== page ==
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Stellarator
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28 Mar 2019 18:23

Futurum Fusionem
 
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Kailth
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08 Apr 2019 07:01

I really liked the new generation of Ryzen processors from AMD, super! I advise you to look at them, Intel's time is running out.
Hi, guys!)
 
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02 May 2019 01:48

The potential for this is mind-blowing:

Futurum Fusionem
 
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DoctorOfSpace
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02 May 2019 13:32

Stellarator wrote:
Source of the post The potential for this is mind-blowing:


Everyone knew ray tracing was the future, there are various types that can be done as well, but the problem was "how". Don't expect it to change anything until the next console generation or after though, we need mass market adoption and with Nvidia owning all the tech that is going to slow down adoption quite substantially.
CPU: Intel Core i7-5820K 4.2GHz 6-Core Processor - RAM: G.Skill Ripjaws V Series 32GB (4 x 8GB) DDR4-2400 - GPU: EVGA GeForce GTX 1080 Ti SC Black Edition
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A-L-E-X
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02 May 2019 16:10

ugh near monopolization for our loss.  Why dont other companies jump in and compete?  Like AMD (and others)
 
vlad01
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03 May 2019 21:54

A-L-E-X wrote:
ugh near monopolization for our loss.  Why dont other companies jump in and compete?  Like AMD (and others)

Well they have. Don't let nvidia's flag planting make you think they own the tech, which they definitely don't.
 
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04 May 2019 21:07

vlad01 wrote:
Source of the post Well they have. Don't let nvidia's flag planting make you think they own the tech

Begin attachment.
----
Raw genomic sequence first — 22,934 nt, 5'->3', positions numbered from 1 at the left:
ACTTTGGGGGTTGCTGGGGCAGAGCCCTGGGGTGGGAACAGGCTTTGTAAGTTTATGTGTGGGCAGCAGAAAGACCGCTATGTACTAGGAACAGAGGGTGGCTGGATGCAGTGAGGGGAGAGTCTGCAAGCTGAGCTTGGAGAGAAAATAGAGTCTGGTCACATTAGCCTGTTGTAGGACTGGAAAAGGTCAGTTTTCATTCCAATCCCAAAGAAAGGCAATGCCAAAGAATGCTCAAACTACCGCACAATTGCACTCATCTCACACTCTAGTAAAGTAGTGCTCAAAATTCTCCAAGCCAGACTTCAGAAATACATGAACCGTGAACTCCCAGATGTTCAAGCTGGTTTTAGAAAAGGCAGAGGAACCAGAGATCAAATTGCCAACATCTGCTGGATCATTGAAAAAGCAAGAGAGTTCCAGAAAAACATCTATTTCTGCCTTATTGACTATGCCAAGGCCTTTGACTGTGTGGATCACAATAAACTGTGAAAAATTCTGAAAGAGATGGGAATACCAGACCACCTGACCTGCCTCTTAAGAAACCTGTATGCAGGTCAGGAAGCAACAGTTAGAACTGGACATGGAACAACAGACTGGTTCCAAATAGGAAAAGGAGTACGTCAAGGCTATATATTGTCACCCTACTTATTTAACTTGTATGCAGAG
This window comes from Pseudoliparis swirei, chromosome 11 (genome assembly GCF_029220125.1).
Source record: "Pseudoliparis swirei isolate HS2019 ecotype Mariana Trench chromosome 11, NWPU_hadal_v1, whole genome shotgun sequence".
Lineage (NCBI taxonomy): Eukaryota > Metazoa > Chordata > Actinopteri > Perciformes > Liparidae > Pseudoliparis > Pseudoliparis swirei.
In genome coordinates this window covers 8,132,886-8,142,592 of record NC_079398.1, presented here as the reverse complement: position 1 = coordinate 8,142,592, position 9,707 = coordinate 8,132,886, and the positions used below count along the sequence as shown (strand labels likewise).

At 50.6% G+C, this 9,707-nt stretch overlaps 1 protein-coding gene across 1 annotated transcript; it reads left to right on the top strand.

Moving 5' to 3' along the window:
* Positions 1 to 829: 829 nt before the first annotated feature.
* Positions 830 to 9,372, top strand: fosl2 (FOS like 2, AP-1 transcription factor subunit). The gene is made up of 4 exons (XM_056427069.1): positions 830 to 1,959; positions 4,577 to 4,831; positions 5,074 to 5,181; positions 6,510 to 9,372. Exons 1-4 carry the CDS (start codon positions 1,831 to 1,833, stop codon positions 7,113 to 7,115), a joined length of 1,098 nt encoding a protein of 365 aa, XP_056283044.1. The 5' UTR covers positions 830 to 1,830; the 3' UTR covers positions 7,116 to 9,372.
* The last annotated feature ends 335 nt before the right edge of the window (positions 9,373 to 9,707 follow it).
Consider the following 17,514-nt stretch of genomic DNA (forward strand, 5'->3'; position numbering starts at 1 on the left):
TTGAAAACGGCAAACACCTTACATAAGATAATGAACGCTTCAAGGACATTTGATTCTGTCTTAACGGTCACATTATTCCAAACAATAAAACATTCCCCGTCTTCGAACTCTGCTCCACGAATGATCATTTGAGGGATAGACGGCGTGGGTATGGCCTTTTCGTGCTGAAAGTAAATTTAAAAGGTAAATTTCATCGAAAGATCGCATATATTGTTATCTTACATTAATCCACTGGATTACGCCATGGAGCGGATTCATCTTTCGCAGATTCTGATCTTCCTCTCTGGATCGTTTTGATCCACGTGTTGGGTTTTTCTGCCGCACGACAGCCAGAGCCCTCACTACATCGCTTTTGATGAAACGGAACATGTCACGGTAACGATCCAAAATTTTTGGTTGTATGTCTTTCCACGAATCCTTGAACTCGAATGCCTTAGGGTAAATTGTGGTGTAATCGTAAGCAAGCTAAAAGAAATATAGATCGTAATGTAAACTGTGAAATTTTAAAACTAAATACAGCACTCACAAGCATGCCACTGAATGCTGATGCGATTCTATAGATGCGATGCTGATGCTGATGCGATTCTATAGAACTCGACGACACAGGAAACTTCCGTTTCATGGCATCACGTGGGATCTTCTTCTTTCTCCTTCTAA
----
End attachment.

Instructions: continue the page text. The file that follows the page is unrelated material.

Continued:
Going to burst your bubble because AMD is NOT competing in that video.

Ray tracing has been possible in screen spaced reflections and everything else shown in the RTX and DXR lineup for over a decade if not longer in various previous forms.

What you are seeing in that video is rendering my old 5870 could do in 1920x1080 at around 30fps.  The big reason ray tracing is a thing now is because of Nvidia and their dedicated hardware, you cannot beat this without dedicated hardware which AMD does not have.  Nvidia is using multiple variations of ray tracing, specifically a form of selective path tracing, path tracing being notoriously noisy yet easier to render, followed by an AI denoising.  

If you don't have the hardware you cannot do SSRTGI or RTAO or any other advanced ray tracing in a playable framerate or higher resolution, it has nothing to do with software and everything to do with dedicated hardware.

No RT or Tensor cores? No playable framerate.

My 1080 Ti dances circles around my brother's RTX 2070 in standard rasterization, in the released demos using DXR his GPU runs them flawlessly while mine chugs. You can't program your way out of this one.
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06 May 2019 10:43

My specs:

CPU: Intel Core i5-2400 CPU @ 3.10GHz
GPU: GigaByte GeForce GTX 1050 Ti 4 GB
RAM: Corsair Vengeance 8 GB (2 x 4 GB) DDR3 1600 MHz

It is somewhere between a potato and a nuclear reactor.
I do not aim to upgrade anything at the moment, because I would have to throw out everything - except for the GPU -, due to my old motherboard.
Besides, this configuration works well for me for what I use my PC for.
Core i5 2400 @ 3.10GHz, GF GTX 1050Ti 4GB, 8GB DDR3 RAM, CentOS 7